A Joint Vision Statement for Trump and Kim

June 11, 2018 Topic: Security Region: Asia Tags: North KoreaKim Jong UnNuclearWarSummitDonald Trump

A Joint Vision Statement for Trump and Kim

Trump’s unconventional approach to international relations, especially when dealing with North Korea, means an unconventional outcome is probable on June 12.

It certainly would be preferable if a vision statement outlined a timetable with specific first steps required by North Korea, like an initial down payment, to credibly show its commitment to denuclearization and corresponding U.S. measures. It would still be a success if such measures were specified in a separate document, but it would also be a good outcome if these delicate and highly technical details were negotiated in follow-on meetings. First steps could include many scenarios such as credibly dismantling some enrichment and reprocessing facilities or perhaps even shipping some nuclear weapons abroad in a short period of time as recently suggested by Bruce Bennett. But the trickier part would be providing corresponding U.S. measures that are reasonable and proportionate in Washington’s eyes and satisfactory in Pyongyang’s eyes.

It is common for some diplomatic communiques to agree on the lowest-hanging fruit or abstract language, although the aim is to always negotiate for as many details as possible and be as ambitious as possible. Both sides will enter with their maximalist demands and remain there as long as possible. At the same time, language is just as important as their intended meanings in political documents. One risk this time, with the stakes so high, is walking away with two different understandings of the same agreed text, which is no stranger to past deals with North Korea. At a minimum, Washington cannot afford to strike a deal with Pyongyang without agreeing on a common definition for denuclearization, missiles and space-launch vehicles.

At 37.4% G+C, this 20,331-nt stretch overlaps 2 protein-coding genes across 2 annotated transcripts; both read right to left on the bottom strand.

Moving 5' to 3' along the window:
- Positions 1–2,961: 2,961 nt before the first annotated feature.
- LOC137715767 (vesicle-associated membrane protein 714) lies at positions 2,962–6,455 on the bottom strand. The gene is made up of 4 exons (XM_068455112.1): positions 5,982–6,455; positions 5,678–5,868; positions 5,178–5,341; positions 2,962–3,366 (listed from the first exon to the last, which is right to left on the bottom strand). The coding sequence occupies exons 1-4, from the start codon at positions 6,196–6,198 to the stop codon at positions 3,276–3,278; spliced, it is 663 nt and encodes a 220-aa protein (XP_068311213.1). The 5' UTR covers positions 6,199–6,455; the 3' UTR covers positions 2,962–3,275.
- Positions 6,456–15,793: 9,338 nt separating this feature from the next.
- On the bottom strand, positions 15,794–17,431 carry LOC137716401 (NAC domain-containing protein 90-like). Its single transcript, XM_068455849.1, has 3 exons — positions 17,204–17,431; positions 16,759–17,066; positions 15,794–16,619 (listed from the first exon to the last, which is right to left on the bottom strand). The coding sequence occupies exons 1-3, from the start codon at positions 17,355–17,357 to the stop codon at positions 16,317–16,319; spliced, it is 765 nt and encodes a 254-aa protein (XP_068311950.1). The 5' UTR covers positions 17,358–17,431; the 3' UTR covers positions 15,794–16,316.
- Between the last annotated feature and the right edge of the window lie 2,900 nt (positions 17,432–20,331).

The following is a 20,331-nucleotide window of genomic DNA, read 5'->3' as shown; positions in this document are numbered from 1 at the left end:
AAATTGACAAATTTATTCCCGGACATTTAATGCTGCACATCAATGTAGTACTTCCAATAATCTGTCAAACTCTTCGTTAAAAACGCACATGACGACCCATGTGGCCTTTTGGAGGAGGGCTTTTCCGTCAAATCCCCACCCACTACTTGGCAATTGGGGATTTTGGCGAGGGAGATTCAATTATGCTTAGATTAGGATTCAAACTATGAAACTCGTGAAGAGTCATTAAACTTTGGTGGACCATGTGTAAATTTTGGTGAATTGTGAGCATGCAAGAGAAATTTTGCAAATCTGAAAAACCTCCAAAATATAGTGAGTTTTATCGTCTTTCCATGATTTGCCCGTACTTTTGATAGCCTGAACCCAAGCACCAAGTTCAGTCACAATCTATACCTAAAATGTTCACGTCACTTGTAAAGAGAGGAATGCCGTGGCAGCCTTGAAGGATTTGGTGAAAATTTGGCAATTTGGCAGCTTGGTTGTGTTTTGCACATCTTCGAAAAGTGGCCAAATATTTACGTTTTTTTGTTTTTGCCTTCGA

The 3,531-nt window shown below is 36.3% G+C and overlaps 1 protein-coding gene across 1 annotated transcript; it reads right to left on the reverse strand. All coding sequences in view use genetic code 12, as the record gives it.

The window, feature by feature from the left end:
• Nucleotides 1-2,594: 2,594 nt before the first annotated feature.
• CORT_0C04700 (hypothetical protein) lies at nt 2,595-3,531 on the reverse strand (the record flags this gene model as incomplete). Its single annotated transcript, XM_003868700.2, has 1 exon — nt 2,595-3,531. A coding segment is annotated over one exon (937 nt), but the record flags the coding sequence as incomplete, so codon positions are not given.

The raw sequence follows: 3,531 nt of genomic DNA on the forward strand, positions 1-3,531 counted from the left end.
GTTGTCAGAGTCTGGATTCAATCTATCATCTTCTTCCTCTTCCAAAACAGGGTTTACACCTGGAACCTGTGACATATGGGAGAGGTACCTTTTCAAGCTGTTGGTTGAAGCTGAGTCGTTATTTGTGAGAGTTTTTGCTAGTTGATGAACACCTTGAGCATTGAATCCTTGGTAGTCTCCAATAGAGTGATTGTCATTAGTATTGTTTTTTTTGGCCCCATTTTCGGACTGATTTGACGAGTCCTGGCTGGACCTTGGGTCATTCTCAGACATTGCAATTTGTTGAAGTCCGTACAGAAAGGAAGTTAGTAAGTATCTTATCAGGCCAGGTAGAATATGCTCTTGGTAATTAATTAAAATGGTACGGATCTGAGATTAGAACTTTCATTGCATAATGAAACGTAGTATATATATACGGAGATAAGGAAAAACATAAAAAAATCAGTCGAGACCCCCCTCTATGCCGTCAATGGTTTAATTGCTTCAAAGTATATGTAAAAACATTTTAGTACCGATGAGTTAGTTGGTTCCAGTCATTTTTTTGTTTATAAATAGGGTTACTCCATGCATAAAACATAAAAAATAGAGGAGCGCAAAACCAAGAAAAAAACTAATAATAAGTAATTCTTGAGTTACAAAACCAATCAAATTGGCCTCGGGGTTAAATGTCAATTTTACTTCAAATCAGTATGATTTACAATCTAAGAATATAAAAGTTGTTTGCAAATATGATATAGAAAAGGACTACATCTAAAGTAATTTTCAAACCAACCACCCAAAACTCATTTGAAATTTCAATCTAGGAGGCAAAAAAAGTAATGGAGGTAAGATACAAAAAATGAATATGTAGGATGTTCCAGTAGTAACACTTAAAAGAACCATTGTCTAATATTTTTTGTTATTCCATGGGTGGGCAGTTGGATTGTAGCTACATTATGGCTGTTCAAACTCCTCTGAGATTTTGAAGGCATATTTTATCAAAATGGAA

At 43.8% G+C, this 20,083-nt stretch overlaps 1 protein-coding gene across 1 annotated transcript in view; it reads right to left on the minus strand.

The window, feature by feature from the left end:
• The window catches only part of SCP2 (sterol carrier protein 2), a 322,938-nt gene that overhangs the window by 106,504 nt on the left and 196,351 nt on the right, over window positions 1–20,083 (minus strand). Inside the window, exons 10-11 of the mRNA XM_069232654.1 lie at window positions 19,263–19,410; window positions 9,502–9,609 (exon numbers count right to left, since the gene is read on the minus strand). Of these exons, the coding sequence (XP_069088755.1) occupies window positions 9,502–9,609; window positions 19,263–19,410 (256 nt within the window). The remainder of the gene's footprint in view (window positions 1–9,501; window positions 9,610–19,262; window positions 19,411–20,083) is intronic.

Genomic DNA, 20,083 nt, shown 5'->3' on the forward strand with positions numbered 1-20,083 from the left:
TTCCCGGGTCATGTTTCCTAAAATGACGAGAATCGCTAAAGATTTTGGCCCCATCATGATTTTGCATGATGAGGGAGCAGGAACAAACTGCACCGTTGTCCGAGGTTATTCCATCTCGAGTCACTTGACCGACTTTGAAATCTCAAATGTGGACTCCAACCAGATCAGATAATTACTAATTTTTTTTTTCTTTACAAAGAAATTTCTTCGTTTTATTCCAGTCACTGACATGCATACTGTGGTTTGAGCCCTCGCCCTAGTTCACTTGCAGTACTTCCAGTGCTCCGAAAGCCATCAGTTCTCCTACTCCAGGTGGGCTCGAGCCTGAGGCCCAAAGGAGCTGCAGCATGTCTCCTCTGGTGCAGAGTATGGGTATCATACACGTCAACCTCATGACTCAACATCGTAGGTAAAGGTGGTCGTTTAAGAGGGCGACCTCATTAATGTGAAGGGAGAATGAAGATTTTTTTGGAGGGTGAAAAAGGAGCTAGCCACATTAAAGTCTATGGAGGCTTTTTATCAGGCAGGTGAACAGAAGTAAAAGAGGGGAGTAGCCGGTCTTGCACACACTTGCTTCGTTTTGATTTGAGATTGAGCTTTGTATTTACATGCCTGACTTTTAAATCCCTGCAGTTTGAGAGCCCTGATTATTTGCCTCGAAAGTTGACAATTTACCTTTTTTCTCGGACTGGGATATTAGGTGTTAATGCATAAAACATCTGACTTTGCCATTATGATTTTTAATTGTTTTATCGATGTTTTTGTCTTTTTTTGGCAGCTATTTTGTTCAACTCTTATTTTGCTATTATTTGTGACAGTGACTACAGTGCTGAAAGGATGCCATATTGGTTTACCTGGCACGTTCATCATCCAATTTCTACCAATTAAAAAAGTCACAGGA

Duyeon Kim is a visiting senior research fellow at the Korean Peninsula Future Forum based in Seoul and a columnist for The Bulletin of the Atomic Scientists. She was an associate in the nuclear policy and Asia programs at the Carnegie Endowment for International Peace; the deputy director for non-proliferation at the Center for Arms Control and Non-Proliferation; and a diplomatic and security correspondent for South Korean media covering the Six Party Talks and inter-Korean relations.

Image: U.S. President Donald Trump gives a news briefing at the G7 Summit in the Charlevoix city of La Malbaie, Quebec, Canada June 9, 2018. REUTERS/Leah Millis